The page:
JD.com woos European luxury brands
JD.com is wooing European luxury brands in a bid to challenge Alibaba's control of China's massive e-commerce market. Last week JD urged European luxury brands to sell their products on its platform, highlighting its company-owned logistics network - which allows it to guarantee same or next-day delivery on 90%+ of orders - and anti-counterfeiting prowess. “Fake goods is a big issue in China. Our focus on authenticity has led to our success,” Winston Cheng, JD's head of global business, said at the recent World Retail Congress in Madrid.
JD has a reputation as a reliable seller of authentic consumer goods. That stands in stark contrast to Alibaba, whose Taobao platform remains a haven for counterfeiters. Ask Chinese consumers where to buy a mobile phone, computer or air conditioner online, and they will tell you JD.com is a good bet. Taobao is better for specific second-hand goods, like analog photography equipment or books - items which are rarely counterfeited. It's also fine for cheap, unbranded clothing.
To its credit, JD has chosen to protect brand owners' interests even when its own bottom line has been hurt. In 2015, fed up with incessant counterfeiting on its C2C platform Paipai.com, JD shut the site down. Compare that move to Alibaba's reluctance to ban even specific product categories that are relentlessly pirated from its platforms. Failure to curb the proliferation of fake auto parts on its platforms is one of the main reasons Alibaba remains on the U.S. Trade Representative's Notorious Markets blacklist.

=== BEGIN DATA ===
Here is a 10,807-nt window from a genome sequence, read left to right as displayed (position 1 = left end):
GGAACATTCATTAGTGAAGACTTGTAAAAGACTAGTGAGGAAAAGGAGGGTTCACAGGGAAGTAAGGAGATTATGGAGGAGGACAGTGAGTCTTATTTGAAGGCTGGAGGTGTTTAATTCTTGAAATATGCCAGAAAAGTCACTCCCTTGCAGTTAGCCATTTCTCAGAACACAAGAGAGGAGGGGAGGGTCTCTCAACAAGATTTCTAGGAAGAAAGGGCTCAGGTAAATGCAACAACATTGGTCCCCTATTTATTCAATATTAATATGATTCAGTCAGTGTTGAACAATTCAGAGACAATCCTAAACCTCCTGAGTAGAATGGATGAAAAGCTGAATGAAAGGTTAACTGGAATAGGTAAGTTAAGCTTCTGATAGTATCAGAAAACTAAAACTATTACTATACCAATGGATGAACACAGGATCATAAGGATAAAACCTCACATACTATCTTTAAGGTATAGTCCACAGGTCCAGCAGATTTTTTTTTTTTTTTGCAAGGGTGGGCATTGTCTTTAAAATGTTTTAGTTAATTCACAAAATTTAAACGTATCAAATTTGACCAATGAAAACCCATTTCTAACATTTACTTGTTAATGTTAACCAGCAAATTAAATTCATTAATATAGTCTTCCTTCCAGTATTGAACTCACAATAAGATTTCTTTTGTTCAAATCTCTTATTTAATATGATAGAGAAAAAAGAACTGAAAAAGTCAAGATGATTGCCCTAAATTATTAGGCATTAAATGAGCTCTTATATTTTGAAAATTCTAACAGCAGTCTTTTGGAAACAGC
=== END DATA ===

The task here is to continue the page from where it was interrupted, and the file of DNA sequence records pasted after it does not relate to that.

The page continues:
"JD has been more consistent than Alibaba in its efforts to fight fake goods," says Dean Arnold, managing director of O2O Brand Protection. As a result, "neither brand owners nor consumers have ever associated JD with counterfeiting. It doesn't have the image problem that Alibaba does."
With that in mind, JD looks like a better bet for European luxury brands than Alibaba's TMall. To be sure, Alibaba positions TMall as a premium platform with official brand stores. It's the electronic equivalent of a high-end department store, while Taobao is a freewheeling flea market. And Alibaba has begun partnering with luxury heavyweights from LVMH to Kering. Still, it's hard to entirely trust a partner whose largest platform features thousands of goods infringing on your trademarks.
Both e-commerce giants are vying for a bigger share of Chinese consumers' luxury spending, which has slowed in recent years but still accounts for 1/3 of the global luxury market, according to consultancy Bain & Co.
In October, JD.com launched Toplife, a dedicated luxury-goods e-commerce platform. Its features include same-day delivery and special storage facilities to keep premium apparel and accessories in optimal condition. La Perla, Emporio Armani, Rimowa (LVMH), B&O Play and Trussardi are among the luxury brands which have joined Toplife. "Toplife aims to mirror the offline luxury shopping experience in a premium e-commerce experience," said JD chairman and chief executive officer Richard Liu in a statement.
Toplife competes with Alibaba's Luxury Pavilion, a VIP section of TMall not open to the public. Luxury brands use Luxury Pavilion to offer exclusive products to rich shoppers selected by Alibaba.
In an October report, luxury-sector news site Jing Daily said that Luxury Pavilion's emphasis on exclusivity better suited premium brands' spirit than Toplife. Since Alibaba selects Luxury Pavilion users based on previous high spending on luxury goods (it has all their data), the Hangzhou-based firm connects luxury brands with the customers they want, the report said.
Ding Xia, president of JD Fashion, thinks otherwise. She told Jing Daily that Toplife's positioning as a stand-alone site better captures the luxury retail experience than Luxury Pavilion. "Super luxury brands don’t want a small corner of an all-categories site, so we built Toplife as a stand-alone, truly luxury shopping experience,” she said.